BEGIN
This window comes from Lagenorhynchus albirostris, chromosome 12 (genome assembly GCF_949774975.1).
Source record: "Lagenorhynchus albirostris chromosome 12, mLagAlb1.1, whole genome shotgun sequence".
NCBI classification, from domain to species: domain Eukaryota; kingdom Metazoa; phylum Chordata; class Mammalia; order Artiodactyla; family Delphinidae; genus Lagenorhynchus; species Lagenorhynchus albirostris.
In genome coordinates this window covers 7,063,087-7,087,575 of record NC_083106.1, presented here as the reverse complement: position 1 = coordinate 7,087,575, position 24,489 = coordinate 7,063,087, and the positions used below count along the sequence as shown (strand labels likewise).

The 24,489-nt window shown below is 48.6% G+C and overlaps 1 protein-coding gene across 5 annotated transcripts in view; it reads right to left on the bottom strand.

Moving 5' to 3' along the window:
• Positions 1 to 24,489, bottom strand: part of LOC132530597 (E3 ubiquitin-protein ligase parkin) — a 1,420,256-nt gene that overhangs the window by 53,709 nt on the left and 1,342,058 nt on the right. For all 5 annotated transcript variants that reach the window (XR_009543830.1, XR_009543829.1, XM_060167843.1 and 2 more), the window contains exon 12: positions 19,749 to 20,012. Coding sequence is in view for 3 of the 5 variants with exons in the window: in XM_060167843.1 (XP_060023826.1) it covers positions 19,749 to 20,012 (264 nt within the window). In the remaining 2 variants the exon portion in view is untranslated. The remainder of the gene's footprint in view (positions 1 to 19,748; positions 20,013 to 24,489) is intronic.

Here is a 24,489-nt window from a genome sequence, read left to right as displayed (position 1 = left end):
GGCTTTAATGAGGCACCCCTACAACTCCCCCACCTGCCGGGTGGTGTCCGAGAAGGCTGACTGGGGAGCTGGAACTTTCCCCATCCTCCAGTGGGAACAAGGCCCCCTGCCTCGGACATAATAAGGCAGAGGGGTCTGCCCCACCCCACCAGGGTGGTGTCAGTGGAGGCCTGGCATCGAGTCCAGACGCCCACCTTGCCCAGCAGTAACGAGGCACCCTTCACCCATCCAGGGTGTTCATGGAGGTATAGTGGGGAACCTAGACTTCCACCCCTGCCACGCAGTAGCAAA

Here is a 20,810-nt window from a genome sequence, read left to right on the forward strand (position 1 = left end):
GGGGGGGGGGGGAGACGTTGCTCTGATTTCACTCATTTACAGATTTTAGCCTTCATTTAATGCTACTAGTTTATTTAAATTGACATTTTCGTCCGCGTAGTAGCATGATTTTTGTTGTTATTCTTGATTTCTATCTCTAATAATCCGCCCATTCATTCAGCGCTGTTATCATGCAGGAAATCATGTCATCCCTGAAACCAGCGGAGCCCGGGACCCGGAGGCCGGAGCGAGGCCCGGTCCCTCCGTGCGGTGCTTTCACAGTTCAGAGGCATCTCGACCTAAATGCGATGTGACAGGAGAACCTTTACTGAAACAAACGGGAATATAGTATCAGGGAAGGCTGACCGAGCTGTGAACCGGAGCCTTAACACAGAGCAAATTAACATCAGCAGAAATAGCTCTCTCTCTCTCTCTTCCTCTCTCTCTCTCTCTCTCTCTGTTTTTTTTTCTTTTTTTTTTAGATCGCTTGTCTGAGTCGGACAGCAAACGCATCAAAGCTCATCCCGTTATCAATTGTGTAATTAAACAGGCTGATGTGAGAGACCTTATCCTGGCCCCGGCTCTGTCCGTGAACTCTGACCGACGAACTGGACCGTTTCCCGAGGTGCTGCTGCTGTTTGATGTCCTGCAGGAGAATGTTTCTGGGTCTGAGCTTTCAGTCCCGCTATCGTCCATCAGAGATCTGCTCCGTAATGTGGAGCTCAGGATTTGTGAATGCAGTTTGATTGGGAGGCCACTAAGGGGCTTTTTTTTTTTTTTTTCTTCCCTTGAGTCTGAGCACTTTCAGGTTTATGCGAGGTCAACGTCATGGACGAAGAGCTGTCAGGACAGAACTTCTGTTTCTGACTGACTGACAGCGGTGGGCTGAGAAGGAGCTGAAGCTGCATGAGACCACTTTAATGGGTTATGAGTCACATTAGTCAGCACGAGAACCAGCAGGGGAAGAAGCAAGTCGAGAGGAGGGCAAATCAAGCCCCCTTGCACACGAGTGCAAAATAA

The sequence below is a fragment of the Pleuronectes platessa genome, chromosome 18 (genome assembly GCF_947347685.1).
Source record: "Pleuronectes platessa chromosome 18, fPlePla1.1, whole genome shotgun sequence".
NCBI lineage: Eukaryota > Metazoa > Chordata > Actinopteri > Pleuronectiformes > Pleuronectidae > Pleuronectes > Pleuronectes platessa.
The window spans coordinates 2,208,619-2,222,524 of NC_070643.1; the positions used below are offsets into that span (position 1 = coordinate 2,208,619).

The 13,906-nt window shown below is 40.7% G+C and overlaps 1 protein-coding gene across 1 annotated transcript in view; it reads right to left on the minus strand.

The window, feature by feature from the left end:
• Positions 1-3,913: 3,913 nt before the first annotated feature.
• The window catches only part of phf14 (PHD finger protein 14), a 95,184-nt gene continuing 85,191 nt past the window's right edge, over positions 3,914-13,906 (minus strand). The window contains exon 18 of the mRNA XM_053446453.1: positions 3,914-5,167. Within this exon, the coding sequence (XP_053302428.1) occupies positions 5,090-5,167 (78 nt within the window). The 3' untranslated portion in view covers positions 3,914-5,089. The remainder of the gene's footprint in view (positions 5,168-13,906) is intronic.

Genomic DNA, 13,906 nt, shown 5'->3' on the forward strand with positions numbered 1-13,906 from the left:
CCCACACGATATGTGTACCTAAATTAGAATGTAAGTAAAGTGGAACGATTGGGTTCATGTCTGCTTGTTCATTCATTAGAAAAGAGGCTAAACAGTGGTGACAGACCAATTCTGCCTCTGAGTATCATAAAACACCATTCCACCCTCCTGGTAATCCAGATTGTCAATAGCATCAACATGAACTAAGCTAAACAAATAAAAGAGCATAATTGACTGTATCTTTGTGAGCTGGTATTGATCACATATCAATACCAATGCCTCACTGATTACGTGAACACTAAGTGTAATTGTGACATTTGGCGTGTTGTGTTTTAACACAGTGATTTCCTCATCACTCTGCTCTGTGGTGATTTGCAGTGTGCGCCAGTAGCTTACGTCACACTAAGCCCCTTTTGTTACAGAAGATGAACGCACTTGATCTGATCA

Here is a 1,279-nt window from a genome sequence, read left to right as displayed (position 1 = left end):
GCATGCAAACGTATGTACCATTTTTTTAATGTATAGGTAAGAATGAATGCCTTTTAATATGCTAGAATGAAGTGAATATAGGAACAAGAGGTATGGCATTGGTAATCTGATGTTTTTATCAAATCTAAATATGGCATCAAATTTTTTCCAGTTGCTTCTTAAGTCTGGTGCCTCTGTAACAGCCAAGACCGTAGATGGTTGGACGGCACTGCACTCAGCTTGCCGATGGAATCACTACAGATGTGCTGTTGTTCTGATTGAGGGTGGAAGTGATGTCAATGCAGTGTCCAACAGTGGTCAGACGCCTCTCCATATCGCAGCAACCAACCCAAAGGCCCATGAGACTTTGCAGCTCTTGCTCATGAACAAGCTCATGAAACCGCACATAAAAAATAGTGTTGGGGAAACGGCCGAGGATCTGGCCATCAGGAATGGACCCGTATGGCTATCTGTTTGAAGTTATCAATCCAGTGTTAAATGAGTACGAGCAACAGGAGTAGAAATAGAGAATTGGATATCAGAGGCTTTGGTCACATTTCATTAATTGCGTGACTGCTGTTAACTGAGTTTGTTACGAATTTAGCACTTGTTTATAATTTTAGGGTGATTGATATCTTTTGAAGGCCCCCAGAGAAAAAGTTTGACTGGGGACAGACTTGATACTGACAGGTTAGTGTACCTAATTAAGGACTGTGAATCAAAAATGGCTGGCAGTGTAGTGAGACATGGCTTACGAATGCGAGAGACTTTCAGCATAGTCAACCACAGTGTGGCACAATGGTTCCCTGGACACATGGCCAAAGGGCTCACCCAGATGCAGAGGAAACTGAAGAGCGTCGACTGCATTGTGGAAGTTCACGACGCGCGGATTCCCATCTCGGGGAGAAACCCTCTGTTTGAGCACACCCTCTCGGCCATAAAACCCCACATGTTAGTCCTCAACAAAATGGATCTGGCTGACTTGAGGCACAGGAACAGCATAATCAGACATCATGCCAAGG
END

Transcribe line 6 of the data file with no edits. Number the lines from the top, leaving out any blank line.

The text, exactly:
Moving 5' to 3' along the window: